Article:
A study had to meet the following standards for inclusion in the meta-analysis: (a) the study had to investigate the relation between language competence and social preference, (b) only studies reported in English were included, (c) the average age of the participants studied had to be between 2 and 11 years, (d) the study had to contain sufficient information to calculate an effect size for the relation between language competence and social preference (see Lipsey & Wilson, 2001), (e) given the small number of longitudinal studies examining the relation between language competence and social preference, we included only studies reporting effect sizes based on the concurrent association between the two variables (maximum time frame of 6 months between the assessments). Studies were included regardless of publication form and year of publication.

Meeting the following criteria led to exclusion from the meta-analysis: Interventional studies were excluded when the effects of the relation between language competence and social preference before intervention were missing. Moreover, we excluded studies with participants who were retrieved from a clinical or a special population such as children with language impairment.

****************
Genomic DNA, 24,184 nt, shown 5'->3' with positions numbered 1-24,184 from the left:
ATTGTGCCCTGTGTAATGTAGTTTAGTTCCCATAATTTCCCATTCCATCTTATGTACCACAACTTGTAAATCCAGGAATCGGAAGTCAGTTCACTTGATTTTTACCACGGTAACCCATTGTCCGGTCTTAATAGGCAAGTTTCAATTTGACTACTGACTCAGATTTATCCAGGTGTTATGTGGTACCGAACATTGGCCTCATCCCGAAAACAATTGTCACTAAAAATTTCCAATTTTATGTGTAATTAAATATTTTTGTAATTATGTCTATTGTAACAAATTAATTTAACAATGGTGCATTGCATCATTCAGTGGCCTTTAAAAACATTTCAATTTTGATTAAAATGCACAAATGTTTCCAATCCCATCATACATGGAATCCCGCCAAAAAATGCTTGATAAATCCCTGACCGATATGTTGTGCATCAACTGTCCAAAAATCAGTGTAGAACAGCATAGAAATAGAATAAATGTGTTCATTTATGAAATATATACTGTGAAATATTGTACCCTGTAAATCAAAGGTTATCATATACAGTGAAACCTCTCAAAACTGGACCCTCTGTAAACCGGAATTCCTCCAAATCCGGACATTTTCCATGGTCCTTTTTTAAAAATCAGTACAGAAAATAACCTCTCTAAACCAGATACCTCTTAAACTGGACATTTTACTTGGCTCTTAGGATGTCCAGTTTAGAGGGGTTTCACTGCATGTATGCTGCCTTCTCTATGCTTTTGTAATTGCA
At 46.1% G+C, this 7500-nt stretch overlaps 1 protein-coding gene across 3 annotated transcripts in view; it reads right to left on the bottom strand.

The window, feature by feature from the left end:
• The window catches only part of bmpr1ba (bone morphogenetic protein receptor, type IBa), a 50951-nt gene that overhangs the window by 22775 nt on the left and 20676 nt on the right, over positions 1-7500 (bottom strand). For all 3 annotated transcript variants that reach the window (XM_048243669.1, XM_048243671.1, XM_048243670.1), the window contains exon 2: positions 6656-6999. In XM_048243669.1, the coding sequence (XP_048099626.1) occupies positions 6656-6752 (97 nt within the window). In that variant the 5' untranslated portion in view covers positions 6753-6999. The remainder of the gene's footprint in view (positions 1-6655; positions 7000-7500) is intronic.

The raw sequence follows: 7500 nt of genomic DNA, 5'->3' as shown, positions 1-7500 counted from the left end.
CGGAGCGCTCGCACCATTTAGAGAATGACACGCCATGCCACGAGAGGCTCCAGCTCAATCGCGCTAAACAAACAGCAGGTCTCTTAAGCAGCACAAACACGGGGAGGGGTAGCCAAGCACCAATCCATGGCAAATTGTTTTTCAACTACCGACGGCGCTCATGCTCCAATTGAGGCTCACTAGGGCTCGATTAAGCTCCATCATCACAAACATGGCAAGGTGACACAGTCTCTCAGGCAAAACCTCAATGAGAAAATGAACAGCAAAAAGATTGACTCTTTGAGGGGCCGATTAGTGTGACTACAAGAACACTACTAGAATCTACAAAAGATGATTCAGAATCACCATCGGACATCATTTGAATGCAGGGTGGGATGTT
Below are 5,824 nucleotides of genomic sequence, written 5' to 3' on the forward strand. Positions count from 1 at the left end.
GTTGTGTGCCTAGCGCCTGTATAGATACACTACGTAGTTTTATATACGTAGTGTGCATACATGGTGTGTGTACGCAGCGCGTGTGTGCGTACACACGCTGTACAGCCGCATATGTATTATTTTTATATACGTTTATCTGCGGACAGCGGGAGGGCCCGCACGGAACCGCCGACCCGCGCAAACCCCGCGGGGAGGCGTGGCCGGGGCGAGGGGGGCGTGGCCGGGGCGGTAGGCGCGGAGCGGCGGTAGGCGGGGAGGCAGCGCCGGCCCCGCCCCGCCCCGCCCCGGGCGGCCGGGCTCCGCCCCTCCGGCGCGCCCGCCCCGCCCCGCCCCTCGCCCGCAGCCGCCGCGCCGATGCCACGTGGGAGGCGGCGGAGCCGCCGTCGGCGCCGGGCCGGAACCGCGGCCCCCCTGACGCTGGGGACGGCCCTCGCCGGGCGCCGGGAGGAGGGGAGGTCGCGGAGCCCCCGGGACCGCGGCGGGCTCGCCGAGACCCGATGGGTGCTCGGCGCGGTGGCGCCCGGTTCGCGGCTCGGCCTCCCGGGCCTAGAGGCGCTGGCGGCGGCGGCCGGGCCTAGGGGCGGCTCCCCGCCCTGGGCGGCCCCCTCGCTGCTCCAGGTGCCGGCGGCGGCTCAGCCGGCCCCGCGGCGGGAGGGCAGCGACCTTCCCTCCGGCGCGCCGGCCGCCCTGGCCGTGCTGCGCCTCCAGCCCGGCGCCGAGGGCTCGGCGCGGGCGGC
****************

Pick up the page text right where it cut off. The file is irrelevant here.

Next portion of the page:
Forty-five studies met inclusion criteria and were not excluded due to the exclusion criteria. In some cases, the results were published in more than one article. To avoid duplication, in cases where articles published data from the same population with the same measures, the more recently published article was included (two studies). In cases where articles were published with the same measures by the same research group, but with different subsamples, the article with the larger sample was included (one study). The remaining 42 studies were included in the meta-analysis. If a same sample was used in a longitudinal study, correlations from wave 1 were included, but not from the other waves. In studies that reported data on different measures of language competence or social preference but from the same sample, effect sizes were averaged across studies to compute a single mean effect size.

Coding

All studies were coded with regard to the following features:

  • Form of publication (i.e., journal article: peer-reviewed; journal article: not peer-reviewed; book; book chapter; dissertation; technical report; conference paper; unpublished manuscript);
  • Year of publication;
  • Country of publication;
  • Sample size;
  • Mean age of participants in years;
  • Proportion of females in the sample;
  • Social preference dimension: social acceptance (e.g., most liked, popular, number of friends)/social rejection, (e.g., least liked)/composite of social acceptance and social rejection;
  • Source of information for social preference (peers/child/teacher/parents/research assistant);
  • Instrument to assess social preference;
  • Language modality: receptive language competence (decoding, reception, comprehension)/expressive language competence (encoding, expression, production)/mixed);
  • Source of information for language competence (peers/child/teacher/parents/observation);